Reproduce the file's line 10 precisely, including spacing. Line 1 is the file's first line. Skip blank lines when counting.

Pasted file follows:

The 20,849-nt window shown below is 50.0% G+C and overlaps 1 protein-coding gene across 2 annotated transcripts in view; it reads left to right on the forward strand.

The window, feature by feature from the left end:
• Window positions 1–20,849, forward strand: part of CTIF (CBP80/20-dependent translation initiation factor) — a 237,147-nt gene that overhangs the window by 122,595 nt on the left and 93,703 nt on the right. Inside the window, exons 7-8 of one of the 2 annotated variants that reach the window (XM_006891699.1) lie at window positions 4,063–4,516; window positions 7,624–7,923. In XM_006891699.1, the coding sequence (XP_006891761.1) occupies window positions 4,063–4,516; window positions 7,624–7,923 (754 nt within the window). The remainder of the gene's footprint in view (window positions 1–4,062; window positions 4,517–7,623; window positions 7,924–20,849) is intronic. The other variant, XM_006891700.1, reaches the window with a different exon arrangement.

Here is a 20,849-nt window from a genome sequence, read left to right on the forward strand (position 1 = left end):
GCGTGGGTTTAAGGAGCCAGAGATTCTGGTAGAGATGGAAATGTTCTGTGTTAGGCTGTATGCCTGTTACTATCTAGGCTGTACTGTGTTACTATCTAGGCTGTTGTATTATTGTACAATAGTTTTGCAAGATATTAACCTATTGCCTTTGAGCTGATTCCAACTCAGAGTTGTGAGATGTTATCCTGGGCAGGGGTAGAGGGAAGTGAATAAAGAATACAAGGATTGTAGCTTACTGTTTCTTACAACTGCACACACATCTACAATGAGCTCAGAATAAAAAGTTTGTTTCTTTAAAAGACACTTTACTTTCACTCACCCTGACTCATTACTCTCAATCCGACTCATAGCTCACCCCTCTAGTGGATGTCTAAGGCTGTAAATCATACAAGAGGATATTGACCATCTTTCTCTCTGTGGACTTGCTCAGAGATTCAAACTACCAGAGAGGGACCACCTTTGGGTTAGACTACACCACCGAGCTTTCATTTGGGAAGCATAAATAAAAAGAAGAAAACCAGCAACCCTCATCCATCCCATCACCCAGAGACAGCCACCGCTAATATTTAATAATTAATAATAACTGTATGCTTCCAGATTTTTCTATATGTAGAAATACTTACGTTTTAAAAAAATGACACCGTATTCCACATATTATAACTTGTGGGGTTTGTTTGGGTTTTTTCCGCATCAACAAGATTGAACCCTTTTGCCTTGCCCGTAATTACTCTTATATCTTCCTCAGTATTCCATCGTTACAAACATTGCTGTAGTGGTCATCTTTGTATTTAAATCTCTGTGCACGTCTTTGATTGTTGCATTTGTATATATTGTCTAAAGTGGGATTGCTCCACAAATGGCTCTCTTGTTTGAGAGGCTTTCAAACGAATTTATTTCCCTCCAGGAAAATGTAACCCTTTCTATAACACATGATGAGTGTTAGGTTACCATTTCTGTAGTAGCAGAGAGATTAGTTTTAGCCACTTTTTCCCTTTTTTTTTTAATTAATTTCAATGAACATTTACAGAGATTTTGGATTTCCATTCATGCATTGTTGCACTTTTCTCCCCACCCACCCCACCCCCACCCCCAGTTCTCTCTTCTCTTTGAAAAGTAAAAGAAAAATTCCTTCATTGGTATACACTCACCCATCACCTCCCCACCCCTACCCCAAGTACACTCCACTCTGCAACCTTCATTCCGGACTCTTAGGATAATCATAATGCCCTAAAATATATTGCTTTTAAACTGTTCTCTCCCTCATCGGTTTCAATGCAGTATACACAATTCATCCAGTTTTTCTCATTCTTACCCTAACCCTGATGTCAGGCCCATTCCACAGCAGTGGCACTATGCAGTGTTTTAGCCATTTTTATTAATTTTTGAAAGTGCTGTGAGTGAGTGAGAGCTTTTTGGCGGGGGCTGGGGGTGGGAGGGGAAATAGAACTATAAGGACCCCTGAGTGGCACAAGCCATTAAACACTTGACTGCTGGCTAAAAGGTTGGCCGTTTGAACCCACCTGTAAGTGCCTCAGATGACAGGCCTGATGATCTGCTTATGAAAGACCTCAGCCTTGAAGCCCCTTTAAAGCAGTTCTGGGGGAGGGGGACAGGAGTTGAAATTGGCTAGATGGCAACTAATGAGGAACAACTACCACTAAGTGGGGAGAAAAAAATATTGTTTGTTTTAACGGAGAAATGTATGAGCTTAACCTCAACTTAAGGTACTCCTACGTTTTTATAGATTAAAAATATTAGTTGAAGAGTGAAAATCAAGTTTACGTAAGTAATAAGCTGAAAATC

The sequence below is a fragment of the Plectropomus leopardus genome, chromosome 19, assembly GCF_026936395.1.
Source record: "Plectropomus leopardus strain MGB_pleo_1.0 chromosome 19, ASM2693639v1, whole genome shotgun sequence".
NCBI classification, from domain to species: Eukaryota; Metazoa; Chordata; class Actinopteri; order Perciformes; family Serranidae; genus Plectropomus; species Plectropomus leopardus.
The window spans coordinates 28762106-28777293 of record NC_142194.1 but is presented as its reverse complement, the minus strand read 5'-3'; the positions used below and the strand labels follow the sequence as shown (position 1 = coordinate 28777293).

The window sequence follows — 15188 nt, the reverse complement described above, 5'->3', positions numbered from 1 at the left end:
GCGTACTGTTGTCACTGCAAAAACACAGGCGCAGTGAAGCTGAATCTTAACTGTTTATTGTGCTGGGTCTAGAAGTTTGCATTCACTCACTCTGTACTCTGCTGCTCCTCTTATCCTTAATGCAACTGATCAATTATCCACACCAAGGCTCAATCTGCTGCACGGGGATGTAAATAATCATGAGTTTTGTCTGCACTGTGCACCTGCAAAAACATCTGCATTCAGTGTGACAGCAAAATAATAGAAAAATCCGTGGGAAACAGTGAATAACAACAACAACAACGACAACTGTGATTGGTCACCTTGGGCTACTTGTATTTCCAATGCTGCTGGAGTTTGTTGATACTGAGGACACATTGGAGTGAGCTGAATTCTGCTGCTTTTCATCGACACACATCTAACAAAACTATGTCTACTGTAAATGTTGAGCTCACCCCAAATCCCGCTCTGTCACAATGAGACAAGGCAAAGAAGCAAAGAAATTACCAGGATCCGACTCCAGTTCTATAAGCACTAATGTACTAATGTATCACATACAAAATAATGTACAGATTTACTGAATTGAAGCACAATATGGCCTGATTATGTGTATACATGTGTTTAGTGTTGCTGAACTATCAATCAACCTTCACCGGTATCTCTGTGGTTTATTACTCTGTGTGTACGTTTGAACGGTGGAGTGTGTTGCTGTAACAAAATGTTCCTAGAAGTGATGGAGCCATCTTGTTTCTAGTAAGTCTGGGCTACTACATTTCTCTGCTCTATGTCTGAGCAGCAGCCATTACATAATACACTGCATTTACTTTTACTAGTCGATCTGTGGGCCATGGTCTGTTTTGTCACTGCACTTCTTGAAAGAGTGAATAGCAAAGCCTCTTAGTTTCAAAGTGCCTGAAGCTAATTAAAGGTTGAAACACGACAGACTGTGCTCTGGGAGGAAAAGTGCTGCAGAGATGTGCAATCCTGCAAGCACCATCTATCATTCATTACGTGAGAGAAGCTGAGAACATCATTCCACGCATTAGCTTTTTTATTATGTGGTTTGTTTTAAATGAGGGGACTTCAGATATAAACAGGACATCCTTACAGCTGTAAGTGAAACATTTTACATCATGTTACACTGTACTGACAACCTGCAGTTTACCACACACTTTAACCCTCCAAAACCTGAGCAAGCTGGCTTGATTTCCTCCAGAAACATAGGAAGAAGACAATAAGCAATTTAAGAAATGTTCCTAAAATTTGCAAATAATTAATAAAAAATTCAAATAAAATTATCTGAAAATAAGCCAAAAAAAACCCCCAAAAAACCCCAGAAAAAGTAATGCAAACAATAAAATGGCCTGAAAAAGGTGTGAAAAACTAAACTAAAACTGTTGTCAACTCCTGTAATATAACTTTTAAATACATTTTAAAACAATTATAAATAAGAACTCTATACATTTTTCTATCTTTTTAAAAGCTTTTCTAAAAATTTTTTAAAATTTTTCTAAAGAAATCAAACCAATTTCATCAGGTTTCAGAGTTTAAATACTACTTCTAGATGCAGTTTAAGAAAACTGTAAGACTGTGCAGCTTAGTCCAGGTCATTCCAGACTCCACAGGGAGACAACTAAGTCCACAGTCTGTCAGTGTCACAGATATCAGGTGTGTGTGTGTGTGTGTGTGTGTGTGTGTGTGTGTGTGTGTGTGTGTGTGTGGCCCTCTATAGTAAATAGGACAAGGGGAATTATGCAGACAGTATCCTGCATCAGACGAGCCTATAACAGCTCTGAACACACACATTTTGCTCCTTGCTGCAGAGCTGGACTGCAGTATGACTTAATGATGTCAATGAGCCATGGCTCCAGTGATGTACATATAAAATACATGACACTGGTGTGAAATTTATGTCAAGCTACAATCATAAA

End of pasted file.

The window sequence follows — 15188 nt, the reverse complement described above, 5'->3', positions numbered from 1 at the left end: